“Tik-tik!” Mai-mai squealed, loping out of the cave to meet them. “You’re back!” She whizzed past Kao without acknowledging him and pressed her nose into Tik-tik’s shoulder. “It’s raining!”

“You only realized that now?”

“Hi, Mai-mai,” Kao greeted.

“Hi, Kao,” Mai-mai said without looking. “Tik-tik. Paw-paw is here.”

Tik-tik’s ears lowered. “When did he arrive?”

“Start of sun. He’s not well.”

Tik-tik, looking right at Kao, saw the flash of hunger in his eyes. Kao said nothing, just turned and went into the cave. Mai-mai watched him go.

“Tik-tik. Kao–”

“No, Mai-mai. Hush.”

“But…” She trailed off, worried.

“Come,” Tik-tik said. “I’m hungry and dirty. Let’s go in, see the others.”

Mai-mai clearly wanted to argue but followed him docilely enough.

Kao had walked over to the circle where Paw-paw lay and touched noses. Paw-paw barely responded.

Kao turned and saw Tik-tik. His lips were curled up in a smile. He looked to his left, past Tik-tik, to where Bo sat with his two females.

“Kao,” Bo greeted, his voice carrying in the small space.

“Bo.” His tongue curled out insolently and licked his chops. “Paw-paw isn’t doing well.”

Bo blinked and stood up, tail lashing. “Show respect, Kao.”

Kao glanced at the ailing form behind him. “He can’t hear me, Bo. He’s nearly gone.”

Bo stepped forward and growled. “You are out of order!”

“Tik-tik!” Mai-mai whispered urgently.

“Shh.” He stepped between her and the impending fight.

Kao saw him move. “You can’t protect her anymore, Tik-tik!”

Tik-tik blinked as Mai-mai’s tail lashed angrily. “Why do I need to protect her, Kao?”

Kao snorted. “Coward.”

Tik-tik roared. It came out of him almost from his claws and felt good, powerful. The sound filled the cave and Bo laid his ears back. Kao, on the other hand, looked satisfied. “I can’t fight Bo until I challenge you, Tik-tik. You’re his second.”

“Paw-paw is not dead!” Bo shouted.

Kao whirled and one paw shot out, his claws extended. The spray of blood flew all the way to the cave wall and Paw-paw collapsed in the gravel, his throat a bloody ruin.

“He is now,” Kao spat.

Bo stepped forward, his fur on end and his hackles bristling. “You should not have done that!”

“Why?” Kao sneered.

“Because now I can help Tik-tik, Kao! You are out of order!”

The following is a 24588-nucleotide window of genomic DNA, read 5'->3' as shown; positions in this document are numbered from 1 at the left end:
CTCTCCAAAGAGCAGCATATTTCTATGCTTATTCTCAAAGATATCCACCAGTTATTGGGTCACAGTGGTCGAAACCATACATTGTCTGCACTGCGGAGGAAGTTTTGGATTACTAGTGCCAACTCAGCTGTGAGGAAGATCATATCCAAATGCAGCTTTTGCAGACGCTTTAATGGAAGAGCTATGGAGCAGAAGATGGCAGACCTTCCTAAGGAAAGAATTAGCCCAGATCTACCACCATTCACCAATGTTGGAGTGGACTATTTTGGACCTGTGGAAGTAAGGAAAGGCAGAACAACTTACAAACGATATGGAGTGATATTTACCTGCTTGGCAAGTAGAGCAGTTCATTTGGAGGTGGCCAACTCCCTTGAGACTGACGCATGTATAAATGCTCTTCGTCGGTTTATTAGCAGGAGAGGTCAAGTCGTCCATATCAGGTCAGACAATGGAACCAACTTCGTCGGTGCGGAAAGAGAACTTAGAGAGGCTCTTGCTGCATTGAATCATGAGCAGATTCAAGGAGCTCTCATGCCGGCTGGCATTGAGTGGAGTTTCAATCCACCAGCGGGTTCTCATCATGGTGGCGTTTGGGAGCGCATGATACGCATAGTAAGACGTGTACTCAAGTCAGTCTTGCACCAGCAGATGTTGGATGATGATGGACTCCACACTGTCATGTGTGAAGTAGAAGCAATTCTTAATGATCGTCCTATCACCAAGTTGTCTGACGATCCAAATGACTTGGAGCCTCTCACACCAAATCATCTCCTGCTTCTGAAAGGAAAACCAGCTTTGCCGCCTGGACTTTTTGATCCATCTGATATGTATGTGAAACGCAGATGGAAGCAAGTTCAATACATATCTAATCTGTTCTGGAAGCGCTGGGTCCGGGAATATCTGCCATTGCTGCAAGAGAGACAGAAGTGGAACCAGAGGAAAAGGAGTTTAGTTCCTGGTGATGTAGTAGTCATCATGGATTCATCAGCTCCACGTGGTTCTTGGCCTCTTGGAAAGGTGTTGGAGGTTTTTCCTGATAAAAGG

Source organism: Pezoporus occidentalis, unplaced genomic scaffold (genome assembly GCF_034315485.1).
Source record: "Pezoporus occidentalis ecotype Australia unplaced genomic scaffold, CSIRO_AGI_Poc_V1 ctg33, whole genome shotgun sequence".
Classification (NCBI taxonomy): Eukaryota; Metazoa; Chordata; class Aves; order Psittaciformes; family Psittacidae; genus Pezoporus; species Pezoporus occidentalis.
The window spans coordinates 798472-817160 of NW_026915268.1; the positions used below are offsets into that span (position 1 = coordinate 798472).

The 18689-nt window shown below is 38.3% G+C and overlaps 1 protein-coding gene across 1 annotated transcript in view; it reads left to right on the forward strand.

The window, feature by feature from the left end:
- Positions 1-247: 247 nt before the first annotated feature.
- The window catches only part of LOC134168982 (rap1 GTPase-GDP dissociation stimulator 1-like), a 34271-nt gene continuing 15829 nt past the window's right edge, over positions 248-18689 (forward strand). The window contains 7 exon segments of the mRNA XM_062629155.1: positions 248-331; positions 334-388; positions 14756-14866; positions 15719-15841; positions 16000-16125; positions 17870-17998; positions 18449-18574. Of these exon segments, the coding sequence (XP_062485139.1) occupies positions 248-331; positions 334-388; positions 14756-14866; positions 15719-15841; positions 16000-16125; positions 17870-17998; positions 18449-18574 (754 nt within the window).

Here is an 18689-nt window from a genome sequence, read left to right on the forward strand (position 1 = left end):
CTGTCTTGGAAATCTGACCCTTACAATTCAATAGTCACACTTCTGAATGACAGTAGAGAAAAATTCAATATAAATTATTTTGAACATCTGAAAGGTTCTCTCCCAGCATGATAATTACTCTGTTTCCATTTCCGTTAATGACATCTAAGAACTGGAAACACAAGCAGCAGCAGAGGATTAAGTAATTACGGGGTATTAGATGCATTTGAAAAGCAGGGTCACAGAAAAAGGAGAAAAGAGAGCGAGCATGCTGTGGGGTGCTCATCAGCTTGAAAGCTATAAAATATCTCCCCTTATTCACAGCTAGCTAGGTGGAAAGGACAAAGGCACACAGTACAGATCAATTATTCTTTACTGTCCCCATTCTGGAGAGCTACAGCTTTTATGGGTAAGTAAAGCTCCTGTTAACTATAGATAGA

A brief flicker of uncertainty went through Kao’s eyes, but Bo didn’t give him a chance to react. He sprang forward with a deep, coughing roar. Tik-tik leaped with him.

The fight was unlike anything Tik-tik had fought to that sun. Kao seemed half mad with a wild insolence. Bo moved next to Tik-tik like they’d rehearsed it, but Kao was faster than both of them. His claws were everywhere and he nearly snapped Tik-tik’s foreleg with his jaws, missing by a whisker-length.

Tik-tik crouched, preparing to leap onto Kao’s back so Bo could take his throat. Some sound or movement made his eye dart to the side. “Mai-mai!”

Mai-mai, ears flat to her head and fangs clearly visible as she growled, stalked forward, front low to the ground. She hissed, a low and angry sound unlike any Tik-tik had heard from her. Kao paused, startled.

Bo jumped forward and his jaws fastened on Kao’s throat. He bound Kao’s forelegs in his own and curled onto his back, his back claws tearing bloody rents in Kao’s side and stomach. Mai-mai darted forward and swiped her front paw, all five claws out, across Kao’s muzzle.

“You will never have me!” she screamed.

Bo growled and tightened his grip. Kao’s struggles became wilder as he fought now for air. Bo strained, and Kao’s breath exhaled on a gurgle. He collapsed, dead.

Bo stood and shook himself. Glancing at Paw-paw’s body, his ears flattened momentarily. He met Tik-tik’s gaze and Tik-tik bent forward in a bow.

After a moment he heard the others do the same. When they all were bowing, Bo stood up to his full height and roared, deafening Tik-tik. Tik-tik straightened.

“Bo. You are leader,” Tik-tik said, his voice loud in the silence that followed Bo’s roar.

Bo looked at him, whiskers forward. “I…”